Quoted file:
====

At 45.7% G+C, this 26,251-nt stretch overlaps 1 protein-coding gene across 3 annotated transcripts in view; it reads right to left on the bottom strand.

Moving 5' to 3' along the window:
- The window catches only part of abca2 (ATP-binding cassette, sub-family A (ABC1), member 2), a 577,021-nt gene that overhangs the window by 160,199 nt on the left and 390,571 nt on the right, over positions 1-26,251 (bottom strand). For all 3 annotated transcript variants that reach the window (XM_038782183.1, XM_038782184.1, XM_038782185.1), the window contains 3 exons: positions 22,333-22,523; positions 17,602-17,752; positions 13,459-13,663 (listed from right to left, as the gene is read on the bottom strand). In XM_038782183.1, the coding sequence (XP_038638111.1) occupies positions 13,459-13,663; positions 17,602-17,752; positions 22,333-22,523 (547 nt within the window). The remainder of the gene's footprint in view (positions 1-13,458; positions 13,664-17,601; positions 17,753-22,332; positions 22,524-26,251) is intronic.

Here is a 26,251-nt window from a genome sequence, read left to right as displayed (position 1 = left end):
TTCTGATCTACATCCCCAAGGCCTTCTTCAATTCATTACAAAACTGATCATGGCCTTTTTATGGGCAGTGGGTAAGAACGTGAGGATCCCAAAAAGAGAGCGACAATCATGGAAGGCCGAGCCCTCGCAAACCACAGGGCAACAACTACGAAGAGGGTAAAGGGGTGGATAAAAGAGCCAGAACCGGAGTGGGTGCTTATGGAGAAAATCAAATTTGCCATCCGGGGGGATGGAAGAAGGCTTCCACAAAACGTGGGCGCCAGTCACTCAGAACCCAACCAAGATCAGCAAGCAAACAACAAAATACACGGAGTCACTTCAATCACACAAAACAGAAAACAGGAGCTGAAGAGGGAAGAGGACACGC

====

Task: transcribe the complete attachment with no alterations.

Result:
At 45.7% G+C, this 26,251-nt stretch overlaps 1 protein-coding gene across 3 annotated transcripts in view; it reads right to left on the bottom strand.

Moving 5' to 3' along the window:
- The window catches only part of abca2 (ATP-binding cassette, sub-family A (ABC1), member 2), a 577,021-nt gene that overhangs the window by 160,199 nt on the left and 390,571 nt on the right, over positions 1-26,251 (bottom strand). For all 3 annotated transcript variants that reach the window (XM_038782183.1, XM_038782184.1, XM_038782185.1), the window contains 3 exons: positions 22,333-22,523; positions 17,602-17,752; positions 13,459-13,663 (listed from right to left, as the gene is read on the bottom strand). In XM_038782183.1, the coding sequence (XP_038638111.1) occupies positions 13,459-13,663; positions 17,602-17,752; positions 22,333-22,523 (547 nt within the window). The remainder of the gene's footprint in view (positions 1-13,458; positions 13,664-17,601; positions 17,753-22,332; positions 22,524-26,251) is intronic.

Here is a 26,251-nt window from a genome sequence, read left to right as displayed (position 1 = left end):
TTCTGATCTACATCCCCAAGGCCTTCTTCAATTCATTACAAAACTGATCATGGCCTTTTTATGGGCAGTGGGTAAGAACGTGAGGATCCCAAAAAGAGAGCGACAATCATGGAAGGCCGAGCCCTCGCAAACCACAGGGCAACAACTACGAAGAGGGTAAAGGGGTGGATAAAAGAGCCAGAACCGGAGTGGGTGCTTATGGAGAAAATCAAATTTGCCATCCGGGGGGATGGAAGAAGGCTTCCACAAAACGTGGGCGCCAGTCACTCAGAACCCAACCAAGATCAGCAAGCAAACAACAAAATACACGGAGTCACTTCAATCACACAAAACAGAAAACAGGAGCTGAAGAGGGAAGAGGACACGC